Best Seat in the House
Photography, sports and life as seen through the lens of Seattle Times photographer Rod Mar.
August 23, 2008 12:22 PM
Posted by Rod Mar
As the Beijing Olympics draw to a close, most media outlets are doing stories reviewing the past 17 days, trying to make sense of it all.
I decided to go out to the Olympic Green (the area around the Bird's Nest, the Water Cube and National Indoor Stadium) to try and visually capture the mood of the people. The weather was beautiful, there were events all around, and everyone, Chinese citizens and visiting tourists seemed entranced by the Games.
The issues surrounding the relative successes and failures of these Games are large and complicated; it's my guess that there can be no definitive awarding of a gold medal to China until we see how the country and its citizens fare now that they are the center of the world's attention.
Certainly, an evening of shooting photos cannot tell the complete story. But, these photos do capture the mood of a Beijing as it celebrates its coming-out party to the rest of the world.
People were happily milling around the area around the stadiums as the sun began setting through the ambient haze that seems to always fill the air. This made for some nice glowy light that I could play with.
It seemed like everyone wanted to take photos in front of the stadiums. You couldn't walk four feet without being in the way of someone's photos. By having these photos, it was proof that one was indeed, part of the Olympics.
(Nikon D3, VR 200-400mm/f4.0 lens @ 350mm, ISO 200, 1/250th sec.,f4.0)
(Nikon D3, VR 70-200mm/f2.8 lens @ 200mm, ISO 200, 1/250th sec.,f2.8)
(Nikon D3, 14-24mm/f2.8 lens @ 24mm, ISO 400, 1/320th sec.,f4.5)
As the sun set, the glow got even stronger, allowing me to shoot backlit through flags people were posing with. The Olympic flag made a nice addition to this image:
(Nikon D3, VR 200-400mm/f4.0 lens @ 290mm, ISO 200, 1/000th sec.,f4.0)
Patriotism is not only high in China, it's also very visible, as it seems like every fan entering a venue to watch the games has a flag on their person somewhere, be it a handheld flag or atemporary tattoo.
(Nikon D3, VR 200-400mm/f4.0 lens @ 400mm, ISO 200, 1/100th sec.,f4.0)
The military is a constant presence in China, and one that has to be acknowledged all the time:
(Nikon D3, VR 70-200mm/f2.8 lens @ 90mm, ISO 800, 1/500th sec.,f2.8)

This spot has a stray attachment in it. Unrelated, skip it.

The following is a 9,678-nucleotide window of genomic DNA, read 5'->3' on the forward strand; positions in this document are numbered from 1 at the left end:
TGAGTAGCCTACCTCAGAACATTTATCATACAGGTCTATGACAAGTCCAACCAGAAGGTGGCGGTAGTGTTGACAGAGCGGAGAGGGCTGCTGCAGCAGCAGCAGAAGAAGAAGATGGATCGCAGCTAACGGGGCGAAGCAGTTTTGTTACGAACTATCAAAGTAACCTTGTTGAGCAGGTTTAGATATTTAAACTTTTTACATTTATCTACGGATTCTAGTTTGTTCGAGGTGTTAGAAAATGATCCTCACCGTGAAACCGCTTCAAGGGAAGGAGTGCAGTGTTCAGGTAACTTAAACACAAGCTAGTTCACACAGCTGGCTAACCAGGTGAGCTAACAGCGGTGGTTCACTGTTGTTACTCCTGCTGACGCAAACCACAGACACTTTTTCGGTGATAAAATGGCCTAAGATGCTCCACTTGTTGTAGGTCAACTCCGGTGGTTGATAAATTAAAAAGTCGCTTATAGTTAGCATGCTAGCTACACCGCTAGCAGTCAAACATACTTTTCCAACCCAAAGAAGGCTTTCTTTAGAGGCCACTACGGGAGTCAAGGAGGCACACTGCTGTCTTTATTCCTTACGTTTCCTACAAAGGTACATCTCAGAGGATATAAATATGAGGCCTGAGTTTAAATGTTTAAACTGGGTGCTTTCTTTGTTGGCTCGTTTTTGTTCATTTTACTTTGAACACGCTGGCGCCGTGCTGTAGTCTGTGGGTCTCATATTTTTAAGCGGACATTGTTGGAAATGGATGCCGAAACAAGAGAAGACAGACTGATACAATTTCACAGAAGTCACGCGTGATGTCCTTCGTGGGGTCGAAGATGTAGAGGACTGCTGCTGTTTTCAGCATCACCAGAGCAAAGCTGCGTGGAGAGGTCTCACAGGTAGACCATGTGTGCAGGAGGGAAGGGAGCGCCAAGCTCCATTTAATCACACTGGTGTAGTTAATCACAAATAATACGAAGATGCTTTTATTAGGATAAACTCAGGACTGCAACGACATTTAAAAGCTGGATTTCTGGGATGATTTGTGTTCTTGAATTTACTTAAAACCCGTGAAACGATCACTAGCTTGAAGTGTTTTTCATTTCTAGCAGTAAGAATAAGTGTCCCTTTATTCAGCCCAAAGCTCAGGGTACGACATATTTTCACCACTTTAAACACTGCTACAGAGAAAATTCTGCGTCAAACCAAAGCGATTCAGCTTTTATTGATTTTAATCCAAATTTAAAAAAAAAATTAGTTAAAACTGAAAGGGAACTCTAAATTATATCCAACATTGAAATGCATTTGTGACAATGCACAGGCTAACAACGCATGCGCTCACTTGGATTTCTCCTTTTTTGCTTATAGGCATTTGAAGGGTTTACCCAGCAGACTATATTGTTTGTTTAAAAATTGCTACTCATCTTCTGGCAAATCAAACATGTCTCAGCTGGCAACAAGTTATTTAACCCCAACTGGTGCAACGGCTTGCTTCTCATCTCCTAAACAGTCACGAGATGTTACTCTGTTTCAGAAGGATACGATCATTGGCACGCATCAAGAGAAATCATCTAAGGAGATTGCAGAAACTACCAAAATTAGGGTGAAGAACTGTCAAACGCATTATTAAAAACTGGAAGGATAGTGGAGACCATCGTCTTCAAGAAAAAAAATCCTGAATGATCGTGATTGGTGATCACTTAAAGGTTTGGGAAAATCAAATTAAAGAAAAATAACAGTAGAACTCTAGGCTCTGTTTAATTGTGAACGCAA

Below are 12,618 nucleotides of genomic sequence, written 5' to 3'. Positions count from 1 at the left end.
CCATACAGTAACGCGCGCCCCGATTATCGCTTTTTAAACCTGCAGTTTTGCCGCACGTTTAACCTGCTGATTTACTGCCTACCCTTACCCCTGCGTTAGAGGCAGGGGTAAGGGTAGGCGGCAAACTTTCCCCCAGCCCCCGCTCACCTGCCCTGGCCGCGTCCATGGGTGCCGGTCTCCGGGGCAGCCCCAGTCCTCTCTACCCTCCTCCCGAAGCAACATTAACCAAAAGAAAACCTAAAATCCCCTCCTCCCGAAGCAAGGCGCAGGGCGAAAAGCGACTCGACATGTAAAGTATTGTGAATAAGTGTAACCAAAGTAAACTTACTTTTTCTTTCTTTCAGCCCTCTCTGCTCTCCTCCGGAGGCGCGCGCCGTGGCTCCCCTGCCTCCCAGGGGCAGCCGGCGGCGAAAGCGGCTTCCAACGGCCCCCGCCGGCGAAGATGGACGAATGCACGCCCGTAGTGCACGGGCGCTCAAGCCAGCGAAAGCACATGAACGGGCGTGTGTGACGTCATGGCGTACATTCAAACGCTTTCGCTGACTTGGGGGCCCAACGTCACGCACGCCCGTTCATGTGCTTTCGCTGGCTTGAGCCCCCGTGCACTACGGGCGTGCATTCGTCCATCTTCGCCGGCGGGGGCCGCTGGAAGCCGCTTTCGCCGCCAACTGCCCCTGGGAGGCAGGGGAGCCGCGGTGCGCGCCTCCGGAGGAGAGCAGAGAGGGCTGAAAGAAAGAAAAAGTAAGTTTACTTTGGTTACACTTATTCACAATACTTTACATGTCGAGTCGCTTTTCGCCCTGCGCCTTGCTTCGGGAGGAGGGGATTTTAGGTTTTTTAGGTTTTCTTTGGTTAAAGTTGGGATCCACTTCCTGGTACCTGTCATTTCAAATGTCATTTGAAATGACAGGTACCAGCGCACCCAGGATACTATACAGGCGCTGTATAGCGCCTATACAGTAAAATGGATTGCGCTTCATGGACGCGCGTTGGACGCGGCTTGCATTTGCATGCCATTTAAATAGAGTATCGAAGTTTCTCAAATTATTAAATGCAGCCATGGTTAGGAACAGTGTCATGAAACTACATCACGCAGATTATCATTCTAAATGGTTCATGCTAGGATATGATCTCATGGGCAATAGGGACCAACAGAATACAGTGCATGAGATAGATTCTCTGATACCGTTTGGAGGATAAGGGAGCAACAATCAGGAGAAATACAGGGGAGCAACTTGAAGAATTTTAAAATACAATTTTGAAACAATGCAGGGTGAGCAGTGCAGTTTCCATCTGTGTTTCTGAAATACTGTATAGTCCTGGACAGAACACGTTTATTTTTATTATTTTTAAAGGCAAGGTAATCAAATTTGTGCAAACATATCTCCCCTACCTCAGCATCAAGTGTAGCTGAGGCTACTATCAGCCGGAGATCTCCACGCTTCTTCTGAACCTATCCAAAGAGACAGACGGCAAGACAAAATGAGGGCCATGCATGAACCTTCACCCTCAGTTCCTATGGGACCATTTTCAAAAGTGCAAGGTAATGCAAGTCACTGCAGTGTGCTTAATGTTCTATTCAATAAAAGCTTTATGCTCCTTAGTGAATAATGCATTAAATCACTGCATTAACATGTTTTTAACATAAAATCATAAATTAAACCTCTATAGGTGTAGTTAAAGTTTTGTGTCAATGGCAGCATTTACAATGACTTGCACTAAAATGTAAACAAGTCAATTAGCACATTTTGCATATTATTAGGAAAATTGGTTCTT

China quickly became a nation of boisterous sports fans, particularly when cheering for their countrymen and women. Chants of "CHI-NA!" echoed throughout every venue, no matter what the result of the action on the field. Discuses accidently thrown into the net were applauded, as were foul balls in baseball and softball when hit by Chinese players. Toward the end of the Games, fans had become more knowledgeable and not only recognized, but applauded great efforts by athletes of all countries.
(Nikon D3, VR 200-400mm/f4.0 lens @ 400mm, ISO 2000, 1/800th sec.,f4.0)
(Nikon D3, 14-24mm/f2.8 lens @ 18mm, ISO 1600, 1/100th sec.,f2.8)
Outside of the Bird's Nest, I was quickly reminded about the tens of thousands of Chinese people who made these Games go. They not only performed in the opening ceremony, they also drove buses and helped out the venues, they also squeegeed the counters of the bathrooms every five minutes and picked up every last speck of garbage.
(Nikon D3, 14-24mm/f2.8 lens @ 17mm, ISO 1600, 1/50th sec.,f3.5)
Walking back to the Main Press Center, I was again struck by the beauty of the Water Cube at night, and waited until someone walked by so that a human figure could provide scale.
(Nikon D3, 14-24mm/f2.8 lens @ 14mm, ISO 1600, 1/125th sec.,f5.0)
*I would like to thank all of you who have read my ramblings over the past few weeks (some of you, for longer than that). Many have emailed and commented, and I appreciate your feedback. As the Games come to a close, I'll be answering your questions in a post, so feel free to place them in the comments field. What would you like to know about the Beijing Olympics? Ask away.
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